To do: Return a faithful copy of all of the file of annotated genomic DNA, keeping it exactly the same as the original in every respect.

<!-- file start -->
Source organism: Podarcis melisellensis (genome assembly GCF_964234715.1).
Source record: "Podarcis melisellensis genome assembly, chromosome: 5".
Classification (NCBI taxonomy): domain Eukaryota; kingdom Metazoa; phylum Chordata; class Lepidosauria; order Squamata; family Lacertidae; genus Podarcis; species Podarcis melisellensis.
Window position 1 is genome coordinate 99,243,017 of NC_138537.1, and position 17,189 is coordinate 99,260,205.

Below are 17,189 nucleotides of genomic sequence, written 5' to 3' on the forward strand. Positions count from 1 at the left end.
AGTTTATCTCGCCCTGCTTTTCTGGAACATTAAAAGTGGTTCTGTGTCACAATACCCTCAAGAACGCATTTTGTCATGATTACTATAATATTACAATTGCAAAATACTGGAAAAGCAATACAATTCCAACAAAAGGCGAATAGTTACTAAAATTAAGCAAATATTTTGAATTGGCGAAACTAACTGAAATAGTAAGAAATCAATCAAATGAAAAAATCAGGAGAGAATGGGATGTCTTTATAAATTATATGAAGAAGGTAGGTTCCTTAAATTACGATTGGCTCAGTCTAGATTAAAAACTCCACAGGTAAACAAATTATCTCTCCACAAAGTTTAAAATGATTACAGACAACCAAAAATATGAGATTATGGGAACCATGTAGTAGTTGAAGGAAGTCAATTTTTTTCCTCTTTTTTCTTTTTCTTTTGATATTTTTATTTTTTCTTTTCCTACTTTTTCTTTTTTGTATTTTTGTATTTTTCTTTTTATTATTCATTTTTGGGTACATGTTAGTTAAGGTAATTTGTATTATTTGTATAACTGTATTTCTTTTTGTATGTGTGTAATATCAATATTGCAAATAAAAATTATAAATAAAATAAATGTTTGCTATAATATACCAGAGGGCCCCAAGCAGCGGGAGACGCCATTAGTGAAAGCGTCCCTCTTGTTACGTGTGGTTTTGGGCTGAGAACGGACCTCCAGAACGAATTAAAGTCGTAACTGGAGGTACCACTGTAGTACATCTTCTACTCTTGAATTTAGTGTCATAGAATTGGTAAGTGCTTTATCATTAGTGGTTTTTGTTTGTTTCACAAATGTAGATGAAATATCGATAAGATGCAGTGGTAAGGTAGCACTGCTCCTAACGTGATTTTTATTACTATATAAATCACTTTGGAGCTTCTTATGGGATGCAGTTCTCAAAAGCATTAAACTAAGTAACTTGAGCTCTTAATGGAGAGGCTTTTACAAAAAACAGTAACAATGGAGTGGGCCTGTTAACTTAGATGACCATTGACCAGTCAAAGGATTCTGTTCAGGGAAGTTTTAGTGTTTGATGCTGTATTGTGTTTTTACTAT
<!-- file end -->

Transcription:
Source organism: Podarcis melisellensis (genome assembly GCF_964234715.1).
Source record: "Podarcis melisellensis genome assembly, chromosome: 5".
Classification (NCBI taxonomy): domain Eukaryota; kingdom Metazoa; phylum Chordata; class Lepidosauria; order Squamata; family Lacertidae; genus Podarcis; species Podarcis melisellensis.
Window position 1 is genome coordinate 99,243,017 of NC_138537.1, and position 17,189 is coordinate 99,260,205.

Below are 17,189 nucleotides of genomic sequence, written 5' to 3' on the forward strand. Positions count from 1 at the left end.
AGTTTATCTCGCCCTGCTTTTCTGGAACATTAAAAGTGGTTCTGTGTCACAATACCCTCAAGAACGCATTTTGTCATGATTACTATAATATTACAATTGCAAAATACTGGAAAAGCAATACAATTCCAACAAAAGGCGAATAGTTACTAAAATTAAGCAAATATTTTGAATTGGCGAAACTAACTGAAATAGTAAGAAATCAATCAAATGAAAAAATCAGGAGAGAATGGGATGTCTTTATAAATTATATGAAGAAGGTAGGTTCCTTAAATTACGATTGGCTCAGTCTAGATTAAAAACTCCACAGGTAAACAAATTATCTCTCCACAAAGTTTAAAATGATTACAGACAACCAAAAATATGAGATTATGGGAACCATGTAGTAGTTGAAGGAAGTCAATTTTTTTCCTCTTTTTTCTTTTTCTTTTGATATTTTTATTTTTTCTTTTCCTACTTTTTCTTTTTTGTATTTTTGTATTTTTCTTTTTATTATTCATTTTTGGGTACATGTTAGTTAAGGTAATTTGTATTATTTGTATAACTGTATTTCTTTTTGTATGTGTGTAATATCAATATTGCAAATAAAAATTATAAATAAAATAAATGTTTGCTATAATATACCAGAGGGCCCCAAGCAGCGGGAGACGCCATTAGTGAAAGCGTCCCTCTTGTTACGTGTGGTTTTGGGCTGAGAACGGACCTCCAGAACGAATTAAAGTCGTAACTGGAGGTACCACTGTAGTACATCTTCTACTCTTGAATTTAGTGTCATAGAATTGGTAAGTGCTTTATCATTAGTGGTTTTTGTTTGTTTCACAAATGTAGATGAAATATCGATAAGATGCAGTGGTAAGGTAGCACTGCTCCTAACGTGATTTTTATTACTATATAAATCACTTTGGAGCTTCTTATGGGATGCAGTTCTCAAAAGCATTAAACTAAGTAACTTGAGCTCTTAATGGAGAGGCTTTTACAAAAAACAGTAACAATGGAGTGGGCCTGTTAACTTAGATGACCATTGACCAGTCAAAGGATTCTGTTCAGGGAAGTTTTAGTGTTTGATGCTGTATTGTGTTTTTACTAT